A cost-effective toilet that weighs less than 500kg and that has a life of 25-30 years can be made in-situ and even assembled in under five hours. It is one of the prototypes the CSIR-Structural Engineering Research Centre (SERC), Chennai, has developed in the past three months for areas where toilet coverage is still incomplete.
On Saturday, a Memorandum of Understanding was signed between CSIR-SERC and M/s. Smart Built Prefab Pvt. Ltd., Hyderabad, for technology transfer for manufacturing textile reinforced concrete (TRC) panels for the construction of such toilets. The TRC panels are manufactured using textile reinforced concrete prototyping technology (TRCPT), an innovative all-in-one technology developed by CSIR-SERC, for which the Indian patent was applied for in 2014.
SERC senior scientist Smitha Gopinath, who is behind the effort, said the same panel can be used as doors, roofing, walls and even flooring. "We use glass textile mesh as reinforcement with a grained cementious binder. It is corrosion-free and depending on how it is fixed, can withstand wind. No mould is required to make these sheets that vary in thickness from 15mm to 25mm. These panels used in the toilets are non-load bearing ones, but load-bearing walls and panels too can be designed," she said.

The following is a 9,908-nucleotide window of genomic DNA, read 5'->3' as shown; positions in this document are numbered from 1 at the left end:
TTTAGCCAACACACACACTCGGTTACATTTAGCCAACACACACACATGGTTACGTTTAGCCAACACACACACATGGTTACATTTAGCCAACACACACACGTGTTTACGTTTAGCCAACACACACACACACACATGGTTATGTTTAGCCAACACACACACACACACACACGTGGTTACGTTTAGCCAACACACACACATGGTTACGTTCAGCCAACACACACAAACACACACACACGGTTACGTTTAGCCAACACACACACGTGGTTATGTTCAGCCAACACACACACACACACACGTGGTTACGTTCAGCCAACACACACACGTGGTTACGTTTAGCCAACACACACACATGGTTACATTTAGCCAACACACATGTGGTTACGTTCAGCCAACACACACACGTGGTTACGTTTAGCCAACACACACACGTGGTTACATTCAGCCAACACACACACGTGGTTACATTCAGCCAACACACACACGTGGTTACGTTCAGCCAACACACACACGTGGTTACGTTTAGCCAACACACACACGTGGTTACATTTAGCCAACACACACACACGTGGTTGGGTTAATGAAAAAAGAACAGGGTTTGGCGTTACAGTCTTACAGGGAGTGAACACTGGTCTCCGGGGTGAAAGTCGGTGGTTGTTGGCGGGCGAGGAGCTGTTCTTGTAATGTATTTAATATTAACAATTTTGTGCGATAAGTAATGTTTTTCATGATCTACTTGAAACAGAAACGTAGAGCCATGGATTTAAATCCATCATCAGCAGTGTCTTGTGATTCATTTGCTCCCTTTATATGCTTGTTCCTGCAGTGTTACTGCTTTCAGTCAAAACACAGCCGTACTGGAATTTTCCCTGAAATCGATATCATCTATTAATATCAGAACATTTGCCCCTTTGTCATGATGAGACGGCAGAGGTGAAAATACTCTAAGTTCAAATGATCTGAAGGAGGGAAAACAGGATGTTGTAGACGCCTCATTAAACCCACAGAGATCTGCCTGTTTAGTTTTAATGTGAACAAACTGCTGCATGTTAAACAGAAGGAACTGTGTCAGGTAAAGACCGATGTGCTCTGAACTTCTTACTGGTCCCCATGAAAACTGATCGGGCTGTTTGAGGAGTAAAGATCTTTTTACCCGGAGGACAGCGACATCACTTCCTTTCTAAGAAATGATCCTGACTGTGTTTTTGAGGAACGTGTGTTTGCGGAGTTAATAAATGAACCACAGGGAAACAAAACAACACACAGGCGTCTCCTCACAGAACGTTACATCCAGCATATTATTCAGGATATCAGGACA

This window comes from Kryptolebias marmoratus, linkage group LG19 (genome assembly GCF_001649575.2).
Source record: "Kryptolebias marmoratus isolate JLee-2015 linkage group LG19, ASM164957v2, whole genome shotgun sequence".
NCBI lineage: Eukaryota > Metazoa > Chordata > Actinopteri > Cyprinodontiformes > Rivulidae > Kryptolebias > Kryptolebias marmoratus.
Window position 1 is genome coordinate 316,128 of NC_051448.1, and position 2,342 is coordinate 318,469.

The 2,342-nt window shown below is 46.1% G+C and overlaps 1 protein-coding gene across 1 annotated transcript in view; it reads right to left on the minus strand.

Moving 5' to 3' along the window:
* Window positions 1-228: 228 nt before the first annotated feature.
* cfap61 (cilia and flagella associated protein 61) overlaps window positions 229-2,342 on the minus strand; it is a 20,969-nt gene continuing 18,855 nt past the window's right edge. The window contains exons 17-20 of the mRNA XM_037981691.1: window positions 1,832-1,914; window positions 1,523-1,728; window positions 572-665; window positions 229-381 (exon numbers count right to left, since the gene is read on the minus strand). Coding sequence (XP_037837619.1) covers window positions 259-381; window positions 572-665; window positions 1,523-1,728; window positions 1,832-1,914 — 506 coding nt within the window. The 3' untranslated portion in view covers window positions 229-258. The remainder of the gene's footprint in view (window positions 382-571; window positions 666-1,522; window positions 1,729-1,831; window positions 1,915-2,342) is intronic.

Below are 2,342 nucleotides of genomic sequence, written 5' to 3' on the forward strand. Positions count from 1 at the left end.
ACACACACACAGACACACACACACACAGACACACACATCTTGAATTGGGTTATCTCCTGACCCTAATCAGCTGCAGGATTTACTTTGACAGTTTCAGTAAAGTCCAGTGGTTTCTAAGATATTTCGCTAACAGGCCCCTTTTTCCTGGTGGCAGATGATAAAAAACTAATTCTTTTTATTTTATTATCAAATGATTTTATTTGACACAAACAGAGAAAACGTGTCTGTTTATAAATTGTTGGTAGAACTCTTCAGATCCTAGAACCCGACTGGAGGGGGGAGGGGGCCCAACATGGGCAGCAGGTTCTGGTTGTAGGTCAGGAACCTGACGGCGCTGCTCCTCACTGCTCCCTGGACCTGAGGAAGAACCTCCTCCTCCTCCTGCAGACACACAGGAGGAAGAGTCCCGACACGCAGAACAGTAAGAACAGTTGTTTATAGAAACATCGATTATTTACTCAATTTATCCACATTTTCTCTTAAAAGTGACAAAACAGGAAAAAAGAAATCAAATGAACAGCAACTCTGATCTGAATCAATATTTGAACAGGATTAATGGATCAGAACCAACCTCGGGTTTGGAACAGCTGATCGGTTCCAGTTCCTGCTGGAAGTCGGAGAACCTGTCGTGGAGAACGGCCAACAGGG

For now, each toilet costs between ₹12,000 and ₹ 15,000. With buildtex (textile used in building applications) being manufactured in India, the cost is expected to come down further. At present, imported buildtex costs ₹160 per square metre whereas the Indian variant costs ₹55 per square metre.
Buildtex is also being used in roads to prevent water seepage, and for replacing roofing sheets.
The MoU was signed at the foundation day function of CSIR - SERC, which was presided over by Santosh Kapuria, director, CSIR-SERC. T. Ramasami, former secretary, Department of Science and Technology, delivered the memorial lecture on "Founders and Founding Principles ? Their Lasting Impacts."
Jindal Stainless, IMMT in pact for research for better productivity
June 5, 2017 (Bhubaneshwar)
The country's largest stainless steel maker Jindal Stainless Ltd (JSL) entered into a pact with CSIR-Institute of Minerals and Materials Technology (IMMT) on Monday for joint research and development for sharing resource management, environmental sustainability, better productivity and viability.
The MoU was signed between S K Mishra, director of IMMT and Mohan Lal, unit head of JSL's Jajpur operations in the presence of the other senior officials of the two organisations.
The areas of collaboration are recovery of metals from chromite over-burden, fly ash generated at sites of the company, characterisation of organic compounds, characterisation of scale formation in re-heating furnace, agglomeration of chrome ore alternative to briquetting and enhancement of commercial use of steam coal.